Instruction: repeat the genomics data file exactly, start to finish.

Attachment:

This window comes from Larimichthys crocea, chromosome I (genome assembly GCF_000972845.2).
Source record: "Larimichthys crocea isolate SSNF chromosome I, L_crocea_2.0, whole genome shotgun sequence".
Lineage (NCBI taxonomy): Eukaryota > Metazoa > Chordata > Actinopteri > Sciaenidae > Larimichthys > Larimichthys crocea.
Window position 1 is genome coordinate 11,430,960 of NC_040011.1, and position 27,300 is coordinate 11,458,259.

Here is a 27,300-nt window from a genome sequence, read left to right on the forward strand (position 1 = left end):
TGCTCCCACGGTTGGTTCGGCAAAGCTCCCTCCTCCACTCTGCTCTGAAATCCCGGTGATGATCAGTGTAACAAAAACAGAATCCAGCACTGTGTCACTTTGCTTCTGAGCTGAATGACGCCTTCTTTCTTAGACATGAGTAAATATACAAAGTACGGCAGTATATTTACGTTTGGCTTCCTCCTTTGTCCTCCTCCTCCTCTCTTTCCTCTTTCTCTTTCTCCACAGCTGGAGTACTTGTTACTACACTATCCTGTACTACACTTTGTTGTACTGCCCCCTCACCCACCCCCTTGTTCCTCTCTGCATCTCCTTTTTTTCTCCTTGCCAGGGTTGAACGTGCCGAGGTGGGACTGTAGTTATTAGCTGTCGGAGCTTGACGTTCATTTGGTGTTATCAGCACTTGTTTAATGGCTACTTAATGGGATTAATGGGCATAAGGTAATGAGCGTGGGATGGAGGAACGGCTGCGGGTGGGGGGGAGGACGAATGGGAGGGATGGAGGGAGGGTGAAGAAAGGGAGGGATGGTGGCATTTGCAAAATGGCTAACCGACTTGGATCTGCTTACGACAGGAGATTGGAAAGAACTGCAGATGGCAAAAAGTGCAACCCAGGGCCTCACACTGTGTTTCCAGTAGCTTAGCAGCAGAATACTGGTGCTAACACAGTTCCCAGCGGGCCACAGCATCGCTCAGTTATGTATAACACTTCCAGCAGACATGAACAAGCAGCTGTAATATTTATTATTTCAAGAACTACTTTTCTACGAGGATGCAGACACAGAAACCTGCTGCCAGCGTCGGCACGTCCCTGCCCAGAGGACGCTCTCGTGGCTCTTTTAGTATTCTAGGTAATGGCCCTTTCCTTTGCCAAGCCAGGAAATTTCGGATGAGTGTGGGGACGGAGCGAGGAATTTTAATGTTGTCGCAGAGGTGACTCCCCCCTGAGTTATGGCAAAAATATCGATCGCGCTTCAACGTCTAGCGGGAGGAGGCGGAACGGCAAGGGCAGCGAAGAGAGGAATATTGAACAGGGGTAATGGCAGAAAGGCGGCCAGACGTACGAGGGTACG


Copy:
This window comes from Larimichthys crocea, chromosome I (genome assembly GCF_000972845.2).
Source record: "Larimichthys crocea isolate SSNF chromosome I, L_crocea_2.0, whole genome shotgun sequence".
Lineage (NCBI taxonomy): Eukaryota > Metazoa > Chordata > Actinopteri > Sciaenidae > Larimichthys > Larimichthys crocea.
Window position 1 is genome coordinate 11,430,960 of NC_040011.1, and position 27,300 is coordinate 11,458,259.

Here is a 27,300-nt window from a genome sequence, read left to right on the forward strand (position 1 = left end):
TGCTCCCACGGTTGGTTCGGCAAAGCTCCCTCCTCCACTCTGCTCTGAAATCCCGGTGATGATCAGTGTAACAAAAACAGAATCCAGCACTGTGTCACTTTGCTTCTGAGCTGAATGACGCCTTCTTTCTTAGACATGAGTAAATATACAAAGTACGGCAGTATATTTACGTTTGGCTTCCTCCTTTGTCCTCCTCCTCCTCTCTTTCCTCTTTCTCTTTCTCCACAGCTGGAGTACTTGTTACTACACTATCCTGTACTACACTTTGTTGTACTGCCCCCTCACCCACCCCCTTGTTCCTCTCTGCATCTCCTTTTTTTCTCCTTGCCAGGGTTGAACGTGCCGAGGTGGGACTGTAGTTATTAGCTGTCGGAGCTTGACGTTCATTTGGTGTTATCAGCACTTGTTTAATGGCTACTTAATGGGATTAATGGGCATAAGGTAATGAGCGTGGGATGGAGGAACGGCTGCGGGTGGGGGGGAGGACGAATGGGAGGGATGGAGGGAGGGTGAAGAAAGGGAGGGATGGTGGCATTTGCAAAATGGCTAACCGACTTGGATCTGCTTACGACAGGAGATTGGAAAGAACTGCAGATGGCAAAAAGTGCAACCCAGGGCCTCACACTGTGTTTCCAGTAGCTTAGCAGCAGAATACTGGTGCTAACACAGTTCCCAGCGGGCCACAGCATCGCTCAGTTATGTATAACACTTCCAGCAGACATGAACAAGCAGCTGTAATATTTATTATTTCAAGAACTACTTTTCTACGAGGATGCAGACACAGAAACCTGCTGCCAGCGTCGGCACGTCCCTGCCCAGAGGACGCTCTCGTGGCTCTTTTAGTATTCTAGGTAATGGCCCTTTCCTTTGCCAAGCCAGGAAATTTCGGATGAGTGTGGGGACGGAGCGAGGAATTTTAATGTTGTCGCAGAGGTGACTCCCCCCTGAGTTATGGCAAAAATATCGATCGCGCTTCAACGTCTAGCGGGAGGAGGCGGAACGGCAAGGGCAGCGAAGAGAGGAATATTGAACAGGGGTAATGGCAGAAAGGCGGCCAGACGTACGAGGGTACG